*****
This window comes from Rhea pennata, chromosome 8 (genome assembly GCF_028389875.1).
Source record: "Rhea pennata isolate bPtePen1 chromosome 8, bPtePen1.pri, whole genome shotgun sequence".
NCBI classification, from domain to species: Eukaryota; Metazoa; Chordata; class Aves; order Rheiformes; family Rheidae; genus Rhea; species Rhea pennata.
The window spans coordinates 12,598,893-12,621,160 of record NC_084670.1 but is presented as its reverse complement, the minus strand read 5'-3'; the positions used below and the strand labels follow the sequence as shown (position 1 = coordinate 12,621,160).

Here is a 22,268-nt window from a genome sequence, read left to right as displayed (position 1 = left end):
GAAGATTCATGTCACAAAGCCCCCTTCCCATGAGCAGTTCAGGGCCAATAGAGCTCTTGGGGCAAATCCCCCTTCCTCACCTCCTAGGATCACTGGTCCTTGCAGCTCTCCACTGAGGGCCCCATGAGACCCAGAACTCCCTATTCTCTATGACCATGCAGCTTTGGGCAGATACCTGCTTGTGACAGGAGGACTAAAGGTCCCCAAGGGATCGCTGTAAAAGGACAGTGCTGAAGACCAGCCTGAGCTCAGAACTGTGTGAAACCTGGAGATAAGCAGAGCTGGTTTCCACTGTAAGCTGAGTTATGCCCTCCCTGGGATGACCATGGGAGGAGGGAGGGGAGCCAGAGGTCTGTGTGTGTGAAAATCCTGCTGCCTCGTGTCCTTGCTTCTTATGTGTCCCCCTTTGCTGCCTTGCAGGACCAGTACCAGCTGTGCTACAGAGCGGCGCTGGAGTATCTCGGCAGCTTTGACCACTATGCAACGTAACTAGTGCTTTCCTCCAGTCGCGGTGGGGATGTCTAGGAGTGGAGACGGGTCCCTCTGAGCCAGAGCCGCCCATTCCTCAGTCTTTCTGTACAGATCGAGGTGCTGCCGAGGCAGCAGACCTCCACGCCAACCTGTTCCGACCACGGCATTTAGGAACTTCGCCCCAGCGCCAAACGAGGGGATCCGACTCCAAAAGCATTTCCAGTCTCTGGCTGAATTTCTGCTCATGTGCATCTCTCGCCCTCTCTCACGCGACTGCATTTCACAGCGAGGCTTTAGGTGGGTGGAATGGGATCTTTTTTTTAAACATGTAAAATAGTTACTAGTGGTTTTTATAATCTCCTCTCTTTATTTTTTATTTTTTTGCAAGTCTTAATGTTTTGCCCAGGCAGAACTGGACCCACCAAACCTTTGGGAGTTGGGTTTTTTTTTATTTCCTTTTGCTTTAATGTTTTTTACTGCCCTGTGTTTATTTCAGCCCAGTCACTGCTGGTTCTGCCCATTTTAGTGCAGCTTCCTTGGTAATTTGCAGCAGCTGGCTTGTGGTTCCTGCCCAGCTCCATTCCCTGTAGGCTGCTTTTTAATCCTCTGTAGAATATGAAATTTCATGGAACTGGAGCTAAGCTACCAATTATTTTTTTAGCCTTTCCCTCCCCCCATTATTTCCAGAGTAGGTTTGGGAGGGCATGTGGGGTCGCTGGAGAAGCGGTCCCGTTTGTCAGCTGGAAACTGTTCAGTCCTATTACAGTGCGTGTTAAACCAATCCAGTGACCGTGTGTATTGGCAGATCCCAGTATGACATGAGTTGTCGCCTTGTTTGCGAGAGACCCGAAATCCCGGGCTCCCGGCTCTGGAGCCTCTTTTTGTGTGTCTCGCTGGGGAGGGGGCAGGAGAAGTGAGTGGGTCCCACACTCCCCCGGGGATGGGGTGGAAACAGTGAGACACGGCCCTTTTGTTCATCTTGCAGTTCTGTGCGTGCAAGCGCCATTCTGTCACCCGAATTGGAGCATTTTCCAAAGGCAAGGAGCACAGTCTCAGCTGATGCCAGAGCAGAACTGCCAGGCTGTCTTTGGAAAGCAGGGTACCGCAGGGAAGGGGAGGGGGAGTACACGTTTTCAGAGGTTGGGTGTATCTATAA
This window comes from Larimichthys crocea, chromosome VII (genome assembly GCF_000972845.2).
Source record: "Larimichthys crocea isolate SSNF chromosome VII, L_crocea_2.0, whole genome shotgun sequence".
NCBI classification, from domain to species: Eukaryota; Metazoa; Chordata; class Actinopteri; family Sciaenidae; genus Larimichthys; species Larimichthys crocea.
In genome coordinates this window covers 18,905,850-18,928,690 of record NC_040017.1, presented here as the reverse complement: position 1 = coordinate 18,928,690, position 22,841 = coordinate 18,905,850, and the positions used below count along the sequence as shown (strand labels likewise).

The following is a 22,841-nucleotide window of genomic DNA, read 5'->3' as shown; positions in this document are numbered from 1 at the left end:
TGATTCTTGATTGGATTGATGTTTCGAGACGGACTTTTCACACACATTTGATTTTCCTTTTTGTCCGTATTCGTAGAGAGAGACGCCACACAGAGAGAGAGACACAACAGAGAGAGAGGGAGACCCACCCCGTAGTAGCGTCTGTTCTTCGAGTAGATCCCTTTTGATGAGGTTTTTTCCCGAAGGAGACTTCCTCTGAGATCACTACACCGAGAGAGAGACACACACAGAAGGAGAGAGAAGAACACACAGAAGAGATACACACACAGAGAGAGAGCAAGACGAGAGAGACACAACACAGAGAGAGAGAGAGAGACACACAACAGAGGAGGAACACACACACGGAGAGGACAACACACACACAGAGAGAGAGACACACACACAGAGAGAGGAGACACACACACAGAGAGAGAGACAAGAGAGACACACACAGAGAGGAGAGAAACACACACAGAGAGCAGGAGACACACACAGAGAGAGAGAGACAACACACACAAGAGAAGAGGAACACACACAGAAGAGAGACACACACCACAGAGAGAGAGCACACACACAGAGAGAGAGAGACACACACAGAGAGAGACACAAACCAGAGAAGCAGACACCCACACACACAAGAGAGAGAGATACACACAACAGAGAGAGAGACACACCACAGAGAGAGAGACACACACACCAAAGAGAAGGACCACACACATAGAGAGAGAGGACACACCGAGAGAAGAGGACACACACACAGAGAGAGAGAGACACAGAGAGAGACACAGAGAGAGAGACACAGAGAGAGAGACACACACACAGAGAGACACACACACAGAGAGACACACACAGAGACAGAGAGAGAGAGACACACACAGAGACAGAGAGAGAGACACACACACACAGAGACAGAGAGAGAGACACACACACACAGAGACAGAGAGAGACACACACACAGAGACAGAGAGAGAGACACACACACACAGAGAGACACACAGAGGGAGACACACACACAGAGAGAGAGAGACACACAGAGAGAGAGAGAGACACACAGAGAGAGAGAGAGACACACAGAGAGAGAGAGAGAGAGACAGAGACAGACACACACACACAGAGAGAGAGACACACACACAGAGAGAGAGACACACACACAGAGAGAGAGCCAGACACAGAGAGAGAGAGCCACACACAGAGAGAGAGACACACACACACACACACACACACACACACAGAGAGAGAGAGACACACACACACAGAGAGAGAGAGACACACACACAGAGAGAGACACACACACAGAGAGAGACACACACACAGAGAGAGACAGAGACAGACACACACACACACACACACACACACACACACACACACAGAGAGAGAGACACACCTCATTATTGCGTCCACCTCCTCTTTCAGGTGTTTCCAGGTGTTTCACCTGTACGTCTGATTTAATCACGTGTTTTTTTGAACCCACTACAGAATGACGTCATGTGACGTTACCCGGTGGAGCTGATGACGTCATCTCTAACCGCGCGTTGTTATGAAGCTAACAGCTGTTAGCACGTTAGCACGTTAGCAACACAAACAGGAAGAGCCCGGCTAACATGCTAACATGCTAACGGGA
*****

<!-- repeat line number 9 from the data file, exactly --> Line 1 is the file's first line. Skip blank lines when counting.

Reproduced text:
NCBI classification, from domain to species: Eukaryota; Metazoa; Chordata; class Actinopteri; family Sciaenidae; genus Larimichthys; species Larimichthys crocea.